Secondly, the majority of Android app development is done not in C++ but in Java. Specifically, developers use Oracle's Java SDK to compile their code and then run it through a further tool that converts it into Android's unique Dalvik binary format, which can be executed by virtual machines running on a variety of chips.

Still other developers build Android apps using HTML5 and related technologies, which typically don't require a compiler at all.

But Intel said it won't try to lure developers away from any of these methods. Instead, its new C++ compiler for Android is designed for mobile apps that take advantage of the Android Native Development Kit (NDK), which is typically used to develop components for performance-intensive apps, such as games.

The current version of the Android NDK uses version 4.6 of the open source Gnu Compiler Collection (GCC) toolchain by default. However, Intel's compilers include lots of proprietary optimizations for its own chips, and can often output executable code that performs better than that produced by third-party compilers such as GCC.

According to Intel's FAQ, its C++ Compiler for Android provides drop-in source code compatibility with Gnu C++, but it outputs more efficient code that executes faster and helps keep devices cool and power consumption low.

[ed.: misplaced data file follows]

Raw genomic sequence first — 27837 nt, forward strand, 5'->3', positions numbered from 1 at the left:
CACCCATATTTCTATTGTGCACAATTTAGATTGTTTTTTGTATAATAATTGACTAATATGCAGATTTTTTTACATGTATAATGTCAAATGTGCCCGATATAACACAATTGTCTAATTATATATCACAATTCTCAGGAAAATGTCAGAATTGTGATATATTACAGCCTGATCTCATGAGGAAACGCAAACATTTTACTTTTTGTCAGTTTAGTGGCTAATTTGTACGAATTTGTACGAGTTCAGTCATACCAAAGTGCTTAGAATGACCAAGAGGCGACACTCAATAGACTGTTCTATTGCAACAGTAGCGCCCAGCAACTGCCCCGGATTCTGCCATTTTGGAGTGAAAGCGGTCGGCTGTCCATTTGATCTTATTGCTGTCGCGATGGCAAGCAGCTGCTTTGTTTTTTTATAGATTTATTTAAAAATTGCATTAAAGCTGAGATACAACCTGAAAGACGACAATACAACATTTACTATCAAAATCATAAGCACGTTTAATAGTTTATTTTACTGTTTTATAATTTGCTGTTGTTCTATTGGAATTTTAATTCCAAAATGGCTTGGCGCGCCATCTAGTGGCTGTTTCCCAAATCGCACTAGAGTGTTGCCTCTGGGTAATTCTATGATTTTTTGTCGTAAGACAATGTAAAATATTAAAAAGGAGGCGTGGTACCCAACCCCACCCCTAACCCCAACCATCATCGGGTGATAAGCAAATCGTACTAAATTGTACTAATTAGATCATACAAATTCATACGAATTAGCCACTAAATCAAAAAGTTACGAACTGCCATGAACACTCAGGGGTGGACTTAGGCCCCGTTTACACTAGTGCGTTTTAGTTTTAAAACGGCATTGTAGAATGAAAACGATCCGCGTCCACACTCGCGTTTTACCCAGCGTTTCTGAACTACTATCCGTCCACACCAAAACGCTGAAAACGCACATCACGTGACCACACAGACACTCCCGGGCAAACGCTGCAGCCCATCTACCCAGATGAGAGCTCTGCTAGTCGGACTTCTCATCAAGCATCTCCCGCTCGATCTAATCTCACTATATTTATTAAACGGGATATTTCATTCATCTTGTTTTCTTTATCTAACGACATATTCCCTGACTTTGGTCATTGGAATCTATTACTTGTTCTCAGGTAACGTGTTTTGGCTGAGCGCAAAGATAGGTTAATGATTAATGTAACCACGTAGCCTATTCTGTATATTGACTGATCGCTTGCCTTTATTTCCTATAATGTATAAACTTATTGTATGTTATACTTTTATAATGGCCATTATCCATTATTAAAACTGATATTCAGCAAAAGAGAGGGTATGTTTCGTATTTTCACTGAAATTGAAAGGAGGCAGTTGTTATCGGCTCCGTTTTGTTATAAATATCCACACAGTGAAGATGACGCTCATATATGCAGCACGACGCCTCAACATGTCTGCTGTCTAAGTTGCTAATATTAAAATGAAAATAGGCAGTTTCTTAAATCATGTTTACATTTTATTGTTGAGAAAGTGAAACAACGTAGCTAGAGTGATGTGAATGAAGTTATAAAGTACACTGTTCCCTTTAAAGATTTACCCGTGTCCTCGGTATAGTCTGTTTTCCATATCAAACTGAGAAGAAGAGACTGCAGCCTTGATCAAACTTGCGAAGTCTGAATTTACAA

The new compiler can't be used to generate code that runs on Windows, OS X, desktop Linux, or any other operating system. It can only produce code for Android and specifically, Android version 4.0 and up.

And you can't use the compiler on just any development machine, either. Neither Windows nor OS X is supported. The tools are only certified for use with Ubuntu 10.04 or 11.04 (the latter version being nearly two and a half years old).

In an unusual move, Intel is making this first version of its Android compiler available as a free download for a limited time. By comparison, Intel C++ Composer XE 2013, Chipzilla's C++ tools collection for desktop operating systems, retails for $699 (£450) for Windows, Linux, or OS X.

The company isn't saying how long the tools will be available for no charge, or what will happen after that. To get the compiler, head on over to Intel's registration site where you will be asked to submit your email address to receive a personalized download link.